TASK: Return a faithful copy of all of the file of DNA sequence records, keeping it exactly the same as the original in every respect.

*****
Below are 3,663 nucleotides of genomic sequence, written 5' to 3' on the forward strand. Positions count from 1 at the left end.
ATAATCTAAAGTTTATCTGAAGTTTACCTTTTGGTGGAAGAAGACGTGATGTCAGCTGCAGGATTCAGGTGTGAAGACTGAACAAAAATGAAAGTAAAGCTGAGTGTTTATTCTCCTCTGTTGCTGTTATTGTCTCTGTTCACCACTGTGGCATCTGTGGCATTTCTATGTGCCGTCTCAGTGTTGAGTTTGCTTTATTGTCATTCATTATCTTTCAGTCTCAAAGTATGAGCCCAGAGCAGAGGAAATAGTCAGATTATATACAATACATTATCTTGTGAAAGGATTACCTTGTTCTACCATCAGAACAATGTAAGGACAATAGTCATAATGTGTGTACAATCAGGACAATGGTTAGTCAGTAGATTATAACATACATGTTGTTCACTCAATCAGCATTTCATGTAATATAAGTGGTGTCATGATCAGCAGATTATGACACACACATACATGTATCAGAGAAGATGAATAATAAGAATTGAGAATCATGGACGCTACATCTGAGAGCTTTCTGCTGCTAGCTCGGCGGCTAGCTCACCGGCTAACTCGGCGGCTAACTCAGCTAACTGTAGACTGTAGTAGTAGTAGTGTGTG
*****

Below are 3,663 nucleotides of genomic sequence, written 5' to 3' on the forward strand. Positions count from 1 at the left end.
ATAATCTAAAGTTTATCTGAAGTTTACCTTTTGGTGGAAGAAGACGTGATGTCAGCTGCAGGATTCAGGTGTGAAGACTGAACAAAAATGAAAGTAAAGCTGAGTGTTTATTCTCCTCTGTTGCTGTTATTGTCTCTGTTCACCACTGTGGCATCTGTGGCATTTCTATGTGCCGTCTCAGTGTTGAGTTTGCTTTATTGTCATTCATTATCTTTCAGTCTCAAAGTATGAGCCCAGAGCAGAGGAAATAGTCAGATTATATACAATACATTATCTTGTGAAAGGATTACCTTGTTCTACCATCAGAACAATGTAAGGACAATAGTCATAATGTGTGTACAATCAGGACAATGGTTAGTCAGTAGATTATAACATACATGTTGTTCACTCAATCAGCATTTCATGTAATATAAGTGGTGTCATGATCAGCAGATTATGACACACACATACATGTATCAGAGAAGATGAATAATAAGAATTGAGAATCATGGACGCTACATCTGAGAGCTTTCTGCTGCTAGCTCGGCGGCTAGCTCACCGGCTAACTCGGCGGCTAACTCAGCTAACTGTAGACTGTAGTAGTAGTAGTGTGTG